When Omar Naim decided to write his first (and, to date, only) screenplay, he probably sat down and revisited a handful of his favorite films including Blade Runner, Gattaca, Minority Report, Being John Malkovich, Eternal Sunshine of the Spotless Mind, and I-Robot. In the process, Naim most likely grabbed a pen and pad, took detailed notes, and began brainstorming.
Certainly, Naim wanted to explore a futuristic, ethical dilemma — with a Phillip K. Dick sci-fi feel. At the same time, he obviously desired to incorporate the functionality of retaining memories, the process of becoming the ultimate voyeur (in seeing the world through another pair of eyes), and the ability to access one’s own mind. All the while, Naim strove to appear smart and look as if his work belonged in the same class as that of his muses.
Although Naim shot for the stars in equaling his inspirations, his work only attains mediocrity. Against the aforementioned, The Final Cut’s premise is striking — yet the film is lacking. All in all, The Final Cut is worth the time in analysis, but not worth the money.
In a near-future world, humans can opt to have a two-millimeter wide, electronic memory chip – called a Zoë implant – implanted into their unborn child’s brain. This memory chip captures every sight and sound of human life (including “childhood, sleep, puberty, eating, awkward phase, romantic life, temptation, personal hygiene, religion, tragedy, wedding, masturbation, team athletics, growth spurt, university, violence, school, courtship, career,” etc.) The purpose of the implant is to grant the next generation of loved ones the ability to share in their life’s highlights. Of course, considering this technology presents a moral quandary, an effort to uproot the process accompanies the controversy.
Alan Hakman (Robin Williams) is a cutter, a person who edits Zoë implant footage and then composes it into a video eulogy/“rememory” to honor the deceased. Known for his superb work, Alan is a devoted professional who views his occupation as an honest art. Nonetheless, when an important figure dies and Alan is requested to do the cutting, Alan’s ethics are tried. Both Alan’s love interest Delila (Mira Sorvino) and an ex-cutter named Fletcher (Jim Caviezel) become involved and complicate matters. Furthermore, Alan is continually haunted by a childhood memory that ultimately leads to a life-altering discovery.
Toward the beginning of the film, “The Cutter’s Code” is invoked. Its essence is this: “I. A cutter cannot sell or give away Zoë footage; II. A cutter cannot have a Zoë implant; and, III. A cutter cannot mix Zoë footage from different lives for a rememory.” Keeping in mind that rules are meant to be broken, one can easily anticipate The Final Cut’s final acts based on these three no-no’s. What’s more, The Final Cut even signals before twisting and turning — deflating the suspense like a sputtering balloon.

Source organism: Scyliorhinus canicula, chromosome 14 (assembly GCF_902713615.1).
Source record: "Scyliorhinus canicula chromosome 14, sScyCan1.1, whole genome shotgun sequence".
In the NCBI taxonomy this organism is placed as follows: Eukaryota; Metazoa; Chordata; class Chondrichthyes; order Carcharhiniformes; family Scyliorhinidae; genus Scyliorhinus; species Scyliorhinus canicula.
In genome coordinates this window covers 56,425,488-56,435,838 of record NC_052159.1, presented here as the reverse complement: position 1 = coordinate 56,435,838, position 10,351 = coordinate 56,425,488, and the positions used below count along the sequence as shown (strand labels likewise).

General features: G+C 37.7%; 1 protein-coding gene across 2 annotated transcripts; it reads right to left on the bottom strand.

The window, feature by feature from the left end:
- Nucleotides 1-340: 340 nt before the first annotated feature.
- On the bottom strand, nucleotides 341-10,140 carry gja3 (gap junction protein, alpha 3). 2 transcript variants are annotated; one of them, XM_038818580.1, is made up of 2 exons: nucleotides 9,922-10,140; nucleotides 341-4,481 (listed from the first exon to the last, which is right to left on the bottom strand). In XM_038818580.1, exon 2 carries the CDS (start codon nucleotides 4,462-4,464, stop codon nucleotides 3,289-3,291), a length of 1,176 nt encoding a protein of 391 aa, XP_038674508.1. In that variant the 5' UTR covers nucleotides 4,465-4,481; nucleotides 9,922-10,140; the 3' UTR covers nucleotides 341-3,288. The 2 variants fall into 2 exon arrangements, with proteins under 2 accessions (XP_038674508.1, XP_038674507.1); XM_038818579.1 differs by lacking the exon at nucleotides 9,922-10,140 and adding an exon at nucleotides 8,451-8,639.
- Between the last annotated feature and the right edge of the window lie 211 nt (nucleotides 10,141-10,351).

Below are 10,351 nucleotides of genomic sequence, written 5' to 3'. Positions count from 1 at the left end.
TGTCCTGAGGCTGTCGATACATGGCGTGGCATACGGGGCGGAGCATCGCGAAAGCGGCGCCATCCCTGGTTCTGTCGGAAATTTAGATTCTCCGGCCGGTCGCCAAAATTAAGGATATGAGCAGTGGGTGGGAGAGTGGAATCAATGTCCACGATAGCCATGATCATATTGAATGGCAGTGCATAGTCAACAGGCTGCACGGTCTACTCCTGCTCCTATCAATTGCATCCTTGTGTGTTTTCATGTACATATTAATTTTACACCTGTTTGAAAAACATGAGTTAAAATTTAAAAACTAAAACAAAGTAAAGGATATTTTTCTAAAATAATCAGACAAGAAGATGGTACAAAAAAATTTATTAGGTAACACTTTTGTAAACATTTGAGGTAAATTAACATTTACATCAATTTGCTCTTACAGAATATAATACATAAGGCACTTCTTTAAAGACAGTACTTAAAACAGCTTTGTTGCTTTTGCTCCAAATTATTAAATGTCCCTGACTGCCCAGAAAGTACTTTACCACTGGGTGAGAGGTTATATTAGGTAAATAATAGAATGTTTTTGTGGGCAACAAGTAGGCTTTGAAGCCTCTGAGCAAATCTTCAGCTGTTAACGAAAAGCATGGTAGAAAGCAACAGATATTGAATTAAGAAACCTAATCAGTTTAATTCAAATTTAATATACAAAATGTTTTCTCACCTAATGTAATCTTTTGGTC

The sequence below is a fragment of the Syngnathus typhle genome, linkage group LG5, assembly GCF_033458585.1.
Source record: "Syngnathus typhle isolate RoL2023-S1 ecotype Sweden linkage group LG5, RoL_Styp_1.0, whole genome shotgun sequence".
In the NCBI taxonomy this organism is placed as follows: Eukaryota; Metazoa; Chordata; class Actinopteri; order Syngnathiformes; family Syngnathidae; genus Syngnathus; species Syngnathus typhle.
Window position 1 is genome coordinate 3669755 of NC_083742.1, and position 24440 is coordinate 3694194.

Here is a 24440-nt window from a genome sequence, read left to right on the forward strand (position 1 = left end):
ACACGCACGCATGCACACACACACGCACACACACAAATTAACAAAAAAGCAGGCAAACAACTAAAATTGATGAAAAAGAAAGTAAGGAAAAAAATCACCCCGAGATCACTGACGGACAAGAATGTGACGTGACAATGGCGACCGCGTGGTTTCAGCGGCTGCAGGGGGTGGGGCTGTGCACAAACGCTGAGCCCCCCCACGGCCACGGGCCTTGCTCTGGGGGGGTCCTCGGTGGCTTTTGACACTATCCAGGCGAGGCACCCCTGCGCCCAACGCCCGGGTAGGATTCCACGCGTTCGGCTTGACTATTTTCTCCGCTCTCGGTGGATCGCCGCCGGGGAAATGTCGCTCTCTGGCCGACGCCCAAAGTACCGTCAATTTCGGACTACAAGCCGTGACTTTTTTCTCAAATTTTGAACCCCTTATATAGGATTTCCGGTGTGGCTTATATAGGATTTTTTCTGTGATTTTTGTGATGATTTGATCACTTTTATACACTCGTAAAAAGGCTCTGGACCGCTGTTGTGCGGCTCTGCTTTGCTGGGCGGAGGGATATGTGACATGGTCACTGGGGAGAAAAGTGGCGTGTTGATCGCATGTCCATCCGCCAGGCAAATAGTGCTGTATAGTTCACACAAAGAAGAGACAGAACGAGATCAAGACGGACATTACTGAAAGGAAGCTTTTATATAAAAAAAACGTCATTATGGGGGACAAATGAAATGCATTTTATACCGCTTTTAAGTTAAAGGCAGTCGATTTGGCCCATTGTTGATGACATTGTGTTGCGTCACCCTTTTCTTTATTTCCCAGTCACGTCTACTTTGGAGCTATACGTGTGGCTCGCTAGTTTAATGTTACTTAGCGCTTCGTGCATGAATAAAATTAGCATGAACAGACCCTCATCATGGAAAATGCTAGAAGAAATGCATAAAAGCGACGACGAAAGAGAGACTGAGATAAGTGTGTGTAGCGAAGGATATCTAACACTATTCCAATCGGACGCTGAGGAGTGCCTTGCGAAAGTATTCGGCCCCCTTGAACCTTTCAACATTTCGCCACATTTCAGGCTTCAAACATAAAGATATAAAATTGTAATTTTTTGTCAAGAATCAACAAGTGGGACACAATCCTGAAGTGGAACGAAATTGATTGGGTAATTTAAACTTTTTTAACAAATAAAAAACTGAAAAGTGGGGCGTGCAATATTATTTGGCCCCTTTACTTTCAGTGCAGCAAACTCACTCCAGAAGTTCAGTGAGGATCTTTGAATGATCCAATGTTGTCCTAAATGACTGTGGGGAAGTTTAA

To add insult to injury, all the talk on memories not always being precise representations of the way things originally occurred further spoils the direction in which The Final Cut is headed. While it is intriguing to note that differentiation from what the eye sees and the minds sees is difficult, riding the 'self-manipulation of how you brain remembers' boat for too long results in sinking the ship. We understand details can be distorted.
On the upside, the plot thread of Alan recalling an incident that occurred during his childhood works out well. This keeps the storyline rolling and the audience awake. Perhaps the film’s best scene is when Hakman sees his own live footage both through his own eyes and on screen. Seeing him subsequently rewinding and viewing the death of parents, a 10-year-old kiss, himself eating a scab, and what really happened in the abandoned warehouse is absorbing.
All things considered, The Final Cut raises a few pertinent questions. With “every moment of your life recorded, would you live it differently?” Knowing that Zoë implants exist, would you live in constant paranoia? Am I being filmed? Am I going to be put up on someone’s rememory in 30 years? Is viewing someone’s life through their eyes playing God? If you could, would you watch the footage for posterity or perversion?
One things for sure, if The Final Cut itself “bought the farm,” there would be little to cut, splice, and show to emanate feelings of remorse for the film’s somber-stated relatives. Requests for highlights would be few and far between. People would leave the rememory feeling neither satisfied nor dissatisfied. All that really could be said is that at least The Final Cut has moved on to a better place.